Max Nikias

Max Nikias

USC President C.L. Max Nikias has agreed to step down as a series of scandals has rocked the university, according to a statement from the university’s board release late on May 25.

The announcement came a week after the latest scandal involving allegations of inappropriate sexual contact and behavior by the campus gynecologist led to calls from the faculty and others for his resignation.

“We have heard the message that something is broken and that urgent and profound actions are needed,” Rick Caruso, billionaire shopping mall developer and chairman of the USC board’s subcommittee of the executive committee, said in the statement.

“Today, President Nikias and the Executive Committee of the Board of Trustees have agreed to begin an orderly transition and commence the process of selecting a new president,” Caruso continued in the statement. “We recognize the need for change and are committed to a stable transition... (O)ur pledge to this community is that we will rebuild our culture to reflect an environment in which safety and transparency are of paramount importance and to institute systemic change that will prevent this from occurring in the future.”

The statement gave no timetable for Nikias to step down nor any details on the scope of a search for a new president.

Nikias, 65, took over as USC president in 2010, succeeding Steven Sample. He has led the university in the most prodigious fundraising campaign at any university in the U.S., helping raise more than $6.6 billion in just over seven years. He also spearheaded the development of University Village, a $700 million student housing and retail complex just north of the main campus.

But over the past couple years, the university has been hit with a series of scandals involving allegations of improper conduct involving administrators and doctors on campus.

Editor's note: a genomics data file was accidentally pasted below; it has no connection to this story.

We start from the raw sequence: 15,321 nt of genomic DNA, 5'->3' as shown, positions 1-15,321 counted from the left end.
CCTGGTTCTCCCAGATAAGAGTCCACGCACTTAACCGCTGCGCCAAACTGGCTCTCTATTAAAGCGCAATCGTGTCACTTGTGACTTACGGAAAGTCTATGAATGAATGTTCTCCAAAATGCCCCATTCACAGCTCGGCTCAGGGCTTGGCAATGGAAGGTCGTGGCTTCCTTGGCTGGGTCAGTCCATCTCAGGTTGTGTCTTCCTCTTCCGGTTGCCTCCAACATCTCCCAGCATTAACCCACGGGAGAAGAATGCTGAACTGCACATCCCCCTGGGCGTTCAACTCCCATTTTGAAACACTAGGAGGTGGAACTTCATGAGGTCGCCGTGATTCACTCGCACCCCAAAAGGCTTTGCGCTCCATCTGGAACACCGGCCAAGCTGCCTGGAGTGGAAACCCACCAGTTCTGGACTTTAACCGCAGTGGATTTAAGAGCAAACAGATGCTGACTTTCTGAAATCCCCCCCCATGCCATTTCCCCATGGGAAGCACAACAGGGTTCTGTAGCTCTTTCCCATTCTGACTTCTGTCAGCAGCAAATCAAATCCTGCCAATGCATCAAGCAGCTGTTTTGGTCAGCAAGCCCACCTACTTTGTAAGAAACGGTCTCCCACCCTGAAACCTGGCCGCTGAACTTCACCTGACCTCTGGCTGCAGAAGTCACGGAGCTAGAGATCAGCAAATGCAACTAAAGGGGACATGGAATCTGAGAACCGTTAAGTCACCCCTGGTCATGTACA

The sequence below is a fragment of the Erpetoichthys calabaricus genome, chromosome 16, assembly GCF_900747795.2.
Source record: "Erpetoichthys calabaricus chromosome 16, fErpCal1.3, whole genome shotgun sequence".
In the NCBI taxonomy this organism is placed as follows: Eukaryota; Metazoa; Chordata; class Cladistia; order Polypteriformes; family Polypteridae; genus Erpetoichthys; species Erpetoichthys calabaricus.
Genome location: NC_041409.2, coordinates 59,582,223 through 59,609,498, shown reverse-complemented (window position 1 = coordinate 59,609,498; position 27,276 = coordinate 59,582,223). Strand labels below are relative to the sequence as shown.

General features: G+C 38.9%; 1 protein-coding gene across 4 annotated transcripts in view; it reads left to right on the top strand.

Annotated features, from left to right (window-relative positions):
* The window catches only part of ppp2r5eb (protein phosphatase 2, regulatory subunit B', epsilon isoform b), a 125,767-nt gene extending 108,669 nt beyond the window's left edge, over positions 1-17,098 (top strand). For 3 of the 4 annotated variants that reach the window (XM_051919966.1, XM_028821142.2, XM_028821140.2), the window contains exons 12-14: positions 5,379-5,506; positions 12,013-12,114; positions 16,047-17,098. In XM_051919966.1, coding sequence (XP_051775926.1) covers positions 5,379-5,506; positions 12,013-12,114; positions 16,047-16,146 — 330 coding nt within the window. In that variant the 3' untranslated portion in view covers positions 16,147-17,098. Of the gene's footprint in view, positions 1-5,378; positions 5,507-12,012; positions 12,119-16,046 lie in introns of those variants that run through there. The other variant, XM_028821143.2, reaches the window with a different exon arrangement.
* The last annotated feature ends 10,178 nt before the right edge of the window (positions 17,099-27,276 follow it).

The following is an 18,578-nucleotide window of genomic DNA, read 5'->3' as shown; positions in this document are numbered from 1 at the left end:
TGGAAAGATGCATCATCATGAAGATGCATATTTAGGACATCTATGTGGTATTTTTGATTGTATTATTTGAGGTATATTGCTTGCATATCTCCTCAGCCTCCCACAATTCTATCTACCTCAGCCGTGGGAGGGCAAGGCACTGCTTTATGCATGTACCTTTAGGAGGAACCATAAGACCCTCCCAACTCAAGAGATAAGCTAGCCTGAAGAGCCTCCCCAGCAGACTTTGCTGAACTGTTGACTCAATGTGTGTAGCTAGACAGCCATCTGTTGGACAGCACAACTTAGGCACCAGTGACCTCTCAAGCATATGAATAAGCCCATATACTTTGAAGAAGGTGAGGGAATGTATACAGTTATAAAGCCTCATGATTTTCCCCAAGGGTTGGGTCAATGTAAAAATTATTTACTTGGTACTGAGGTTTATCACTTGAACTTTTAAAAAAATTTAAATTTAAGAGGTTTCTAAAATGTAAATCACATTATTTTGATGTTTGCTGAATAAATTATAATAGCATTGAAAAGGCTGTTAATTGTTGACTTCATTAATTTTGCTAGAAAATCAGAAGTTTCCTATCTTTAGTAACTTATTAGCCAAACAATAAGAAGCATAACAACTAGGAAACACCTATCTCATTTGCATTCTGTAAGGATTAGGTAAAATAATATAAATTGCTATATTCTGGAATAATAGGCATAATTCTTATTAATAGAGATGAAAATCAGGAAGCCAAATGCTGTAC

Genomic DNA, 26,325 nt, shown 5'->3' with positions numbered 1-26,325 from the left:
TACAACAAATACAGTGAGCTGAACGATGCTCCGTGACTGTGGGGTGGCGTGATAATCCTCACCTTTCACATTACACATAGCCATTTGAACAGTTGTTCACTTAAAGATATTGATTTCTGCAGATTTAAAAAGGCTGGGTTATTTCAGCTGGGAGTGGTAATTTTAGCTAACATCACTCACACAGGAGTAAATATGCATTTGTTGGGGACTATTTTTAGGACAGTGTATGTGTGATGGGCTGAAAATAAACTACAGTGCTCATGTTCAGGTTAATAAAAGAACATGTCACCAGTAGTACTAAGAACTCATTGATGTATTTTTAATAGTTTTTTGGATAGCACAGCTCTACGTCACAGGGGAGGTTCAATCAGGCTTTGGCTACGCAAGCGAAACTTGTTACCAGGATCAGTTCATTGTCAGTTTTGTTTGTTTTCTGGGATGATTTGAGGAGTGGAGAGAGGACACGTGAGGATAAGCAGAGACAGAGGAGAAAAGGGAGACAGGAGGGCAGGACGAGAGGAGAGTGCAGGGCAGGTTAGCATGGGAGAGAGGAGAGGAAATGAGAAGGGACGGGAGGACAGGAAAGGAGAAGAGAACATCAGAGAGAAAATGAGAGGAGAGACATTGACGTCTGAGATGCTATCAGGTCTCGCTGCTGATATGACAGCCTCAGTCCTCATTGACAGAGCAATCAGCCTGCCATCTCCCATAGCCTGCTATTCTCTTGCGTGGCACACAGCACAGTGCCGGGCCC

Recently, the Los Angeles Times revealed that gynecologist George Tyndall, who had a clinic on campus for years, was quietly let go by the university last year after allegations of inappropriate contact and conduct towards female student patients at the clinic. Only after the Times’ May 17 story were allegations referred to law enforcement authorities. On May 21, six women who had been examined by Tyndall filed lawsuits against him and the university alleging he engaged in inappropriate sexual contact and conduct during the examinations. Tyndall has denied any wrongdoing.

Last summer, the Times revealed that former medical school dean Carmen Puliafito allegedly engaged in repeated drug and alcohol abuse at parties with drug addicts and criminals and that he conducted eye exams at the university while under the influence of drugs. After the university provost confronted him, Puliafito resigned as dean but still remained on the faculty and continued to conduct eye exams on campus for more than a year until the Times story published. Then, within days, USC fired him.

Puliafito’s successor, Dr. Rohit Varma, stepped down last fall after allegations surfaced that he sexually harassed a campus researcher years earlier.

After the Tyndall allegations became public last week, increasing numbers of faculty said these two cases illustrated a pattern in which the university – under Nikias’ leadership – delayed notifying medical oversight boards and law enforcement authorities about the allegations, placing other students and patients at risk.

Economy, education, energy and transportation reporter Howard Fine can be reached at Follow him on Twitter @howardafine.

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